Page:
The familiar sanitation fixture used to dispose of human bodily waste is known by many names, one of them being “loo”, which is used predominantly in Britain. What’s interesting is that nobody knows its exact origin.
The first and most popular theory is that it is derived from the French expression regardez l’eau!, or “watch out for the water!” This was allegedly uttered by servants when they emptied chamber pots from upstairs windows into the filthy city streets below. However, this etymology is rejected by most modern experts since the expression had gone out of use long before the first recorded use of the word “loo”.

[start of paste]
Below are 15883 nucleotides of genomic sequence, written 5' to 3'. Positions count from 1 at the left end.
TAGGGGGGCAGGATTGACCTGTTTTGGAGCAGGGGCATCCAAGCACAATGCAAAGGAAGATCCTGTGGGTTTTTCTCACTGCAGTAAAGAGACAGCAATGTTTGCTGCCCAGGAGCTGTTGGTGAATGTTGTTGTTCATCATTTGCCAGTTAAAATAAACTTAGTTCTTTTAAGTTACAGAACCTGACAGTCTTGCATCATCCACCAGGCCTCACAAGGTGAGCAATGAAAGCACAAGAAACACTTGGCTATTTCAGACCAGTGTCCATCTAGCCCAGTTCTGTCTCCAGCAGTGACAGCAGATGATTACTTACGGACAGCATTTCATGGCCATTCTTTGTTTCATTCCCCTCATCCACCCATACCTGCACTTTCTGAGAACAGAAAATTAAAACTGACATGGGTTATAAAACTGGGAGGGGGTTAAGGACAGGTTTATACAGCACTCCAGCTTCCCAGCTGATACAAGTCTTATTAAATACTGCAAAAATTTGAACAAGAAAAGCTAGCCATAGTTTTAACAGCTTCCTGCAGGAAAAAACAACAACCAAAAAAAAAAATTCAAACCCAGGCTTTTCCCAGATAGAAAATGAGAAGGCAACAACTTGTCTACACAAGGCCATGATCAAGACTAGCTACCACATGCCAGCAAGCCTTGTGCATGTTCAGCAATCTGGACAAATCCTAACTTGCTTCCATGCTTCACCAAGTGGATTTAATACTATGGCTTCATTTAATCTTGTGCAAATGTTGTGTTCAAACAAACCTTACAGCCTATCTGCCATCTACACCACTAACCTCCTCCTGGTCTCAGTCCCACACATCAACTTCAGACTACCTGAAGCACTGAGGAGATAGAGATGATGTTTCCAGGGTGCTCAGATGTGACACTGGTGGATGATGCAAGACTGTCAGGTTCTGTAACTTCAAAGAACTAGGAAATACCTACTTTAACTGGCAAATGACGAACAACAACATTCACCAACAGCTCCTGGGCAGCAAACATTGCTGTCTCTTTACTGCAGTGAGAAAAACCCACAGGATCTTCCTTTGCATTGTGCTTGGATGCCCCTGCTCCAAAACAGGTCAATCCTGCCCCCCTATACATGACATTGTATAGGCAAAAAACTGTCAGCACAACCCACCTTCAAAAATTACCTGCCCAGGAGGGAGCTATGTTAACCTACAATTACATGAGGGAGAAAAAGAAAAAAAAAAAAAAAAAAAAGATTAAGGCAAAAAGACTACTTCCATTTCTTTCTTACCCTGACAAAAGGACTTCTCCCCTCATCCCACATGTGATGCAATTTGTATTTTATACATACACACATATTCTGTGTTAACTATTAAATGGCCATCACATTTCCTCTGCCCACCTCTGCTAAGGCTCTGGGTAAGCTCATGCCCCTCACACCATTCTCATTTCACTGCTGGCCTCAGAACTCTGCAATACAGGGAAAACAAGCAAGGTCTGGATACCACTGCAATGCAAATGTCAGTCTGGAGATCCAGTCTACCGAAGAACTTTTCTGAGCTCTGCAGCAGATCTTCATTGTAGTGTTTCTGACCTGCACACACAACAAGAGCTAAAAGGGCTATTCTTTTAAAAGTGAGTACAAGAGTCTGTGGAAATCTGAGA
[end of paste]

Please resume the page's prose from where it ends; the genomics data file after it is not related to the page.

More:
An alternative theory is also linked to a French expression, le lieu, or “the place”. This word was allegedly used as a polite euphemism for a toilet. However, there is little documentary evidence to support this.
Yet another French word that might point to the origin of “loo” is bourdalou, or portable night pots. Yet there is absolutely no written document that would link the two words.
A fourth theory links it to the trade name “Waterloo”, which was prominently displayed on many British cisterns in the early 20th century. This theory is the most credible in term of dates, but again there is little direct evidence.
Whatever the origin of the word, its oldest verifiable usage appears only in James Joyce’s Ulysses (1922), who indeed links it to the name “Waterloo”. Until more written documents containing the word are found, we will be left guessing as to the true origin of the word.